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Marta Huelin Gorriz

This person is an alumnus of the department.
The information on this page was last updated on 21st October 2021.

Memory consolidation, the selective storage of information into long-term memory, is critical for our ability to learn and remember. In order to consolidate a memory, the brain is thought to use the process of replay, whereby neural activity patterns reflecting an awake experience are spontaneously reactivated outside of that experience (e.g. during sleep). Based on this, a current hypothesis postulates that memory consolidation depends on the bi-directional interaction between neocortex and hippocampus during NREM sleep, such that cortical activity initially directs which memories will be replayed by the hippocampus, while subsequent coordinated replay from hippocampus to cortex directs the storage of memory traces into cortical networks.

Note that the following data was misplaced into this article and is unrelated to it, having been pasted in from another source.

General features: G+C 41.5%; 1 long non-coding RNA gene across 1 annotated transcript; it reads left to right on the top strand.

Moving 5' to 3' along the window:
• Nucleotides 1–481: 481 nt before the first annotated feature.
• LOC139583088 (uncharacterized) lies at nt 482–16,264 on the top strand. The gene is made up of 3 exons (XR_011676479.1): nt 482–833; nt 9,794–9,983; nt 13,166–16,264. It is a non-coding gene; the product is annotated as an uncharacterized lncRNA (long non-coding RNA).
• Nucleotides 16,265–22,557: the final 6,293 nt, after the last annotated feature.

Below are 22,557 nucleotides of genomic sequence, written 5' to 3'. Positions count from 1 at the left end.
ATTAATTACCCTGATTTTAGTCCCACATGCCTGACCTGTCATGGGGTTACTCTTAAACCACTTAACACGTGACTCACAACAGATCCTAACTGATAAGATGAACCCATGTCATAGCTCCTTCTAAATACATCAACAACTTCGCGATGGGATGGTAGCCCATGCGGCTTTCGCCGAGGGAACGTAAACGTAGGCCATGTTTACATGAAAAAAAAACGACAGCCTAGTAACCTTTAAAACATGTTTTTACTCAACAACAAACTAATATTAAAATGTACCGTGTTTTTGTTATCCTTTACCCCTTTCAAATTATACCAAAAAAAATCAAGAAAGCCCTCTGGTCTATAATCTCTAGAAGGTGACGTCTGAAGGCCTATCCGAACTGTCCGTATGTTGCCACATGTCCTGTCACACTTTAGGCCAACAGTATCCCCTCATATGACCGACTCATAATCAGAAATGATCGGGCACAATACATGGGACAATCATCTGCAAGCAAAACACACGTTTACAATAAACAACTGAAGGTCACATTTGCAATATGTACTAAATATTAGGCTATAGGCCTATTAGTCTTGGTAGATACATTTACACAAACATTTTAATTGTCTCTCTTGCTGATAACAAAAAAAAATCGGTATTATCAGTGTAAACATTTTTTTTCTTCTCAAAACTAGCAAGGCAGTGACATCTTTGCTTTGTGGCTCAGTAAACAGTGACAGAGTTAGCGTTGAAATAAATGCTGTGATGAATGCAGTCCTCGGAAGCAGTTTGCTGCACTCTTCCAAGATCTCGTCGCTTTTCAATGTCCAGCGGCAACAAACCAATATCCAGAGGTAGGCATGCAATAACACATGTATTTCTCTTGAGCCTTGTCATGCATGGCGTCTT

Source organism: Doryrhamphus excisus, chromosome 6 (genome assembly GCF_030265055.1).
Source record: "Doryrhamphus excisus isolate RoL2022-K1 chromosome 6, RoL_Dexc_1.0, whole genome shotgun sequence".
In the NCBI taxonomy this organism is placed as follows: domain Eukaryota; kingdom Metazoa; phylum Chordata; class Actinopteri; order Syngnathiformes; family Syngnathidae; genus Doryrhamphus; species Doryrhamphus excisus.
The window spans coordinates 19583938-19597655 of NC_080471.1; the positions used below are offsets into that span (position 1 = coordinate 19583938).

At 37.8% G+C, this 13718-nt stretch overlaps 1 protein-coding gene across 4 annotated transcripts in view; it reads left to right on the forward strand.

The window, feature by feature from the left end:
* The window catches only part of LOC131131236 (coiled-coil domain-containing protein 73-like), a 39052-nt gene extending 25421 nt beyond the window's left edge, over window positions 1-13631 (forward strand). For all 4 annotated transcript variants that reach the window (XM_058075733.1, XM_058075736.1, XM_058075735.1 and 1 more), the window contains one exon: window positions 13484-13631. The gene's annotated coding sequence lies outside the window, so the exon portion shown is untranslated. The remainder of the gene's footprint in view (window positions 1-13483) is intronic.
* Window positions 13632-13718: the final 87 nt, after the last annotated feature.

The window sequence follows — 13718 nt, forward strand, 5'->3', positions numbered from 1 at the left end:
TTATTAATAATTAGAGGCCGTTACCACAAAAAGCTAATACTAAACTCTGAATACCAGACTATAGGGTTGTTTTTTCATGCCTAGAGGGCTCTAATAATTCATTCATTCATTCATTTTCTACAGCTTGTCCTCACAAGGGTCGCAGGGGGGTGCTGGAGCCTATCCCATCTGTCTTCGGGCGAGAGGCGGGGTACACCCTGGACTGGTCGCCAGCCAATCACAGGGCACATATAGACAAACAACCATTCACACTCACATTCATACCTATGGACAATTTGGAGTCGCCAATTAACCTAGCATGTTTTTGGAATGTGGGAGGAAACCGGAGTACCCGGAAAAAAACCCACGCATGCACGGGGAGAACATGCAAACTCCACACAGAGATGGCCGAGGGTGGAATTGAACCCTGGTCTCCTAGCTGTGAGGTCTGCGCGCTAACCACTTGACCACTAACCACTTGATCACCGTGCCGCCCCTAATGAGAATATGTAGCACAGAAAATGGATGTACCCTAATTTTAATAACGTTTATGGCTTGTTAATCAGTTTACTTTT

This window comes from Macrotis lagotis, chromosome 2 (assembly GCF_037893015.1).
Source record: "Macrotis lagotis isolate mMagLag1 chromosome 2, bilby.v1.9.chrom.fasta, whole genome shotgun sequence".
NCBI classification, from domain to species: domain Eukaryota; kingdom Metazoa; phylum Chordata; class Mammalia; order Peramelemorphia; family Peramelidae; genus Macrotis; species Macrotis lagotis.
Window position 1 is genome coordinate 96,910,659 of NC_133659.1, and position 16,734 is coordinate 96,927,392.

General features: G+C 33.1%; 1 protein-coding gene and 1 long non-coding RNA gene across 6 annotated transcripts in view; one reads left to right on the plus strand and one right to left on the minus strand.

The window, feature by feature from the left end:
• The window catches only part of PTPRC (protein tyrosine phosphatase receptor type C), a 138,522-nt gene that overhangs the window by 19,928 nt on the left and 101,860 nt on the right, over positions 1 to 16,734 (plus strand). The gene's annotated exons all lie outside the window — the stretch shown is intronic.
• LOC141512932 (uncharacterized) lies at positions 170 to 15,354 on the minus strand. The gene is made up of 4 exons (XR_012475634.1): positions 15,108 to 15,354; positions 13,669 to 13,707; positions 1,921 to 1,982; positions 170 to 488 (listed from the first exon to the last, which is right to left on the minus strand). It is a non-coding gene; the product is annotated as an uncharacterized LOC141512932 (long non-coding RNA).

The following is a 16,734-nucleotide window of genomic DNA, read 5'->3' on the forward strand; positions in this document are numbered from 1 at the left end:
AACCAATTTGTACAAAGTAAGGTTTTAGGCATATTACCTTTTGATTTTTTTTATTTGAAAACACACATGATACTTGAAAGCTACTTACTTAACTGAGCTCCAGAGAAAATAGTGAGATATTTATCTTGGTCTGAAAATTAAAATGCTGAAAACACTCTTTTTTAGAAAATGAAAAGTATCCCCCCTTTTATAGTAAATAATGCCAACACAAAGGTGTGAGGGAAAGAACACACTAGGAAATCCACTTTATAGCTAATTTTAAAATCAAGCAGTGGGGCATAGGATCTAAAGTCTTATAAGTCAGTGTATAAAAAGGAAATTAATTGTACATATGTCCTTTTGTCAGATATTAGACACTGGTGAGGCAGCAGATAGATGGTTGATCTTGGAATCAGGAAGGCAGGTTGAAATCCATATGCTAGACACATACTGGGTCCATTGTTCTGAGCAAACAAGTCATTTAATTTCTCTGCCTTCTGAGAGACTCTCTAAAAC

The purpose of my PhD is to investigate the role of cortico-hippocampal interactions underlying memory consolidation. By using large-scale electrophysiological recording methods combined with optogenetics, I will study the circuitry underlying the spatio-temporal flow of information between auditory cortex and hippocampus during replay.

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Room 511
26 Bedford Way

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